“The government policy of residential schools, in which the churches participated, created deep wounds that are not easily or quickly healed. Yet we saw at Maskwacis both the resilience of Indigenous Peoples in preserving their culture, as well as the goodwill of Catholics and other Canadians to both truth and reconciliation.” — Alberta Premier Jason Kenney
“The Catholic Church and the government worked together in harms and crimes, and they must work together to ensure that the harm done to Indigenous peoples is being addressed in meaningful ways. Co-operating with ongoing investigations and making all documents requested by survivors, police and local governments available is the very least that the Church and the federal government can do for Indigenous peoples.” — Federal NDP Crown-Indigenous Relations critic Lori Idlout
“This a significant first step towards reconciliation and acknowledging the intergenerational trauma residential schools have had on Indigenous peoples across Turtle Island. After failed attempts and a lack of will, it’s time the Catholic Church make the investments needed to help ensure individuals and communities can heal.” — Congress of Aboriginal Peoples National Chief Elmer St. Pierre
“I believe today was a very good second beginning, because I believe it started long ago when leaders of the day, before I was around, asked for those very same things.” — Audrey Poitras, president of the Métis Nation of Alberta.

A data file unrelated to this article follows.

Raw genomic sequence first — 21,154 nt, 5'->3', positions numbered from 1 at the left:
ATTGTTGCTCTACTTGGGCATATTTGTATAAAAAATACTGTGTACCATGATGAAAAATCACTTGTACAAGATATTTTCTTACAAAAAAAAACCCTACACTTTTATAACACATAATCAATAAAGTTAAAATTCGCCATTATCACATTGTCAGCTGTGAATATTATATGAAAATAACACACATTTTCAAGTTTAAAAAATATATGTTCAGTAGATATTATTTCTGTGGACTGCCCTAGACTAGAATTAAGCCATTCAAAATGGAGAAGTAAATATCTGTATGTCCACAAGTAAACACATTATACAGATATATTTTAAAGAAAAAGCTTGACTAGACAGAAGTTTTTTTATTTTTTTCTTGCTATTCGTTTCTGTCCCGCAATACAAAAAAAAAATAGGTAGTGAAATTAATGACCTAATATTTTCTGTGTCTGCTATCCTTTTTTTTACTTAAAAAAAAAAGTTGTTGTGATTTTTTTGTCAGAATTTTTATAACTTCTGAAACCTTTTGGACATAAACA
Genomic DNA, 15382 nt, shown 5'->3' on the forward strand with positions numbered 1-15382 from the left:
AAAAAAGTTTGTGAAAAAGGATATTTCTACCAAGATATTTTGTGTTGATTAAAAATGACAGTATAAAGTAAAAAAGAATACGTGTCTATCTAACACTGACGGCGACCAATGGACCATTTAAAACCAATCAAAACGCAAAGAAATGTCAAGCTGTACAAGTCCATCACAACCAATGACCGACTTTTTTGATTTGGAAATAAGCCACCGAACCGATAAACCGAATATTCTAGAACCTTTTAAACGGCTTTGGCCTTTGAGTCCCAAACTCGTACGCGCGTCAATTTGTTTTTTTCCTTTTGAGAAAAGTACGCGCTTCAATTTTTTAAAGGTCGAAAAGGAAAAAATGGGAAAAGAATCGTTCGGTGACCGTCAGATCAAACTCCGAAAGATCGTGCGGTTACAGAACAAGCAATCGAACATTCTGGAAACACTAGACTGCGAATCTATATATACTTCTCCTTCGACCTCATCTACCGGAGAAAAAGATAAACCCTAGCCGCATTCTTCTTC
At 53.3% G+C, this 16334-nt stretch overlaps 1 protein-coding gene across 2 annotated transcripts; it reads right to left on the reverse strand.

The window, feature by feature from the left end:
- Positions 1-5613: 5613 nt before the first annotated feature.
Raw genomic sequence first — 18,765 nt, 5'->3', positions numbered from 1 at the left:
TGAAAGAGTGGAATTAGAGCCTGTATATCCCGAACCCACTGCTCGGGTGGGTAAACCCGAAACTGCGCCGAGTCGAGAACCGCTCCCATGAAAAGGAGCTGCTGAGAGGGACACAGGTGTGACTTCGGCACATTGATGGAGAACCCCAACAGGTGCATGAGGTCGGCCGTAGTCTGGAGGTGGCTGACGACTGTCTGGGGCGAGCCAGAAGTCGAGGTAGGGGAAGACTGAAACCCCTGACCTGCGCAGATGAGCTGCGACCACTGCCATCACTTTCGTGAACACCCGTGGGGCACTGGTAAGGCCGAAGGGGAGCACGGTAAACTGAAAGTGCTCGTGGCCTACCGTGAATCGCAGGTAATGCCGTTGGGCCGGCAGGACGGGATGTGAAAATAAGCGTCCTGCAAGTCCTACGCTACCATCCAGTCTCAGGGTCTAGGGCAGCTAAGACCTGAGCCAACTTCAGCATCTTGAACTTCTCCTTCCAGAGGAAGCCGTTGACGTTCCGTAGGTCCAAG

This report by The Canadian Press was first published July 25, 2022.
Alberta commits $20.8 million over the next four years to fight human trafficking
By Rob Drinkwater in Edmonton
The Alberta government is providing $20.8 million over the next four years to implement recommendations from a star-led task force on human trafficking.
Country singer Paul Brandt, chair of the Alberta Human Trafficking Task Force, personally thanked Premier Jason Kenney during the funding announcement Sunday at Edmonton International Airport for his willingness to prioritize the issue, and for putting faith in Brandt to lead the group.
“Premier Kenney’s longtime personal dedication and commitment to the issue of human trafficking is authentic and is admirable,” Brandt said.